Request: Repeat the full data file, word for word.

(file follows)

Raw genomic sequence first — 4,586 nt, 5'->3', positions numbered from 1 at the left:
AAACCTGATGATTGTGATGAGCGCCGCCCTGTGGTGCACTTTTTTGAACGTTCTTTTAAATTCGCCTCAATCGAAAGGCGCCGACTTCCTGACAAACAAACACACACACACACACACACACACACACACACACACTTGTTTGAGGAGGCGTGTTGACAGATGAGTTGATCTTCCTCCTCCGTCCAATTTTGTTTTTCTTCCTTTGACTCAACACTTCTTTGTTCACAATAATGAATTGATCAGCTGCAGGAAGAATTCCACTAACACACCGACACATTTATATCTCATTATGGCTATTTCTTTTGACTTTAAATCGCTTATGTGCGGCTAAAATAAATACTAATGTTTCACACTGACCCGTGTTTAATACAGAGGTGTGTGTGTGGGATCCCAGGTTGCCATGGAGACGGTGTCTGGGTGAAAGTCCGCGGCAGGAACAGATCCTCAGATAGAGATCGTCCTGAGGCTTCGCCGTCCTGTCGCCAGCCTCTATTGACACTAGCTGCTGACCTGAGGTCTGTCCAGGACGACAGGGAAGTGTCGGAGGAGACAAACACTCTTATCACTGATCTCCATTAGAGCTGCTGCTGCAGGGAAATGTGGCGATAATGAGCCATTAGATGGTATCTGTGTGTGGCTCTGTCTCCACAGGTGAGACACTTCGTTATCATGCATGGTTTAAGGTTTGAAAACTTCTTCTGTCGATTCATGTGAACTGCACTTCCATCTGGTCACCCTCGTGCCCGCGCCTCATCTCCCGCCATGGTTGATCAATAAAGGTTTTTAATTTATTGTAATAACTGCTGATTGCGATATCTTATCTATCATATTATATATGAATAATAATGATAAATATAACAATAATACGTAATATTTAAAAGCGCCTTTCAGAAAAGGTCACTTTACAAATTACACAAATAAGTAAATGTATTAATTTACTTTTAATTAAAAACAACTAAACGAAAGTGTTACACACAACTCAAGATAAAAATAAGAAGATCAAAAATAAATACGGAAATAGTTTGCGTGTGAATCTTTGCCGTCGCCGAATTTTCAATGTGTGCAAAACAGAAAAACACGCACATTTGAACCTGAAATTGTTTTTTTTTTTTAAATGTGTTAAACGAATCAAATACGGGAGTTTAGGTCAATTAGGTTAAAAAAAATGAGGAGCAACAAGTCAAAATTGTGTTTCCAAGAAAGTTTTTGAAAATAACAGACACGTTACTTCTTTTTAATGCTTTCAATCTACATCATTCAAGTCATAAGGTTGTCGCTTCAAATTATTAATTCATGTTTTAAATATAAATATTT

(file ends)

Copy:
Raw genomic sequence first — 4,586 nt, 5'->3', positions numbered from 1 at the left:
AAACCTGATGATTGTGATGAGCGCCGCCCTGTGGTGCACTTTTTTGAACGTTCTTTTAAATTCGCCTCAATCGAAAGGCGCCGACTTCCTGACAAACAAACACACACACACACACACACACACACACACACACACTTGTTTGAGGAGGCGTGTTGACAGATGAGTTGATCTTCCTCCTCCGTCCAATTTTGTTTTTCTTCCTTTGACTCAACACTTCTTTGTTCACAATAATGAATTGATCAGCTGCAGGAAGAATTCCACTAACACACCGACACATTTATATCTCATTATGGCTATTTCTTTTGACTTTAAATCGCTTATGTGCGGCTAAAATAAATACTAATGTTTCACACTGACCCGTGTTTAATACAGAGGTGTGTGTGTGGGATCCCAGGTTGCCATGGAGACGGTGTCTGGGTGAAAGTCCGCGGCAGGAACAGATCCTCAGATAGAGATCGTCCTGAGGCTTCGCCGTCCTGTCGCCAGCCTCTATTGACACTAGCTGCTGACCTGAGGTCTGTCCAGGACGACAGGGAAGTGTCGGAGGAGACAAACACTCTTATCACTGATCTCCATTAGAGCTGCTGCTGCAGGGAAATGTGGCGATAATGAGCCATTAGATGGTATCTGTGTGTGGCTCTGTCTCCACAGGTGAGACACTTCGTTATCATGCATGGTTTAAGGTTTGAAAACTTCTTCTGTCGATTCATGTGAACTGCACTTCCATCTGGTCACCCTCGTGCCCGCGCCTCATCTCCCGCCATGGTTGATCAATAAAGGTTTTTAATTTATTGTAATAACTGCTGATTGCGATATCTTATCTATCATATTATATATGAATAATAATGATAAATATAACAATAATACGTAATATTTAAAAGCGCCTTTCAGAAAAGGTCACTTTACAAATTACACAAATAAGTAAATGTATTAATTTACTTTTAATTAAAAACAACTAAACGAAAGTGTTACACACAACTCAAGATAAAAATAAGAAGATCAAAAATAAATACGGAAATAGTTTGCGTGTGAATCTTTGCCGTCGCCGAATTTTCAATGTGTGCAAAACAGAAAAACACGCACATTTGAACCTGAAATTGTTTTTTTTTTTTAAATGTGTTAAACGAATCAAATACGGGAGTTTAGGTCAATTAGGTTAAAAAAAATGAGGAGCAACAAGTCAAAATTGTGTTTCCAAGAAAGTTTTTGAAAATAACAGACACGTTACTTCTTTTTAATGCTTTCAATCTACATCATTCAAGTCATAAGGTTGTCGCTTCAAATTATTAATTCATGTTTTAAATATAAATATTT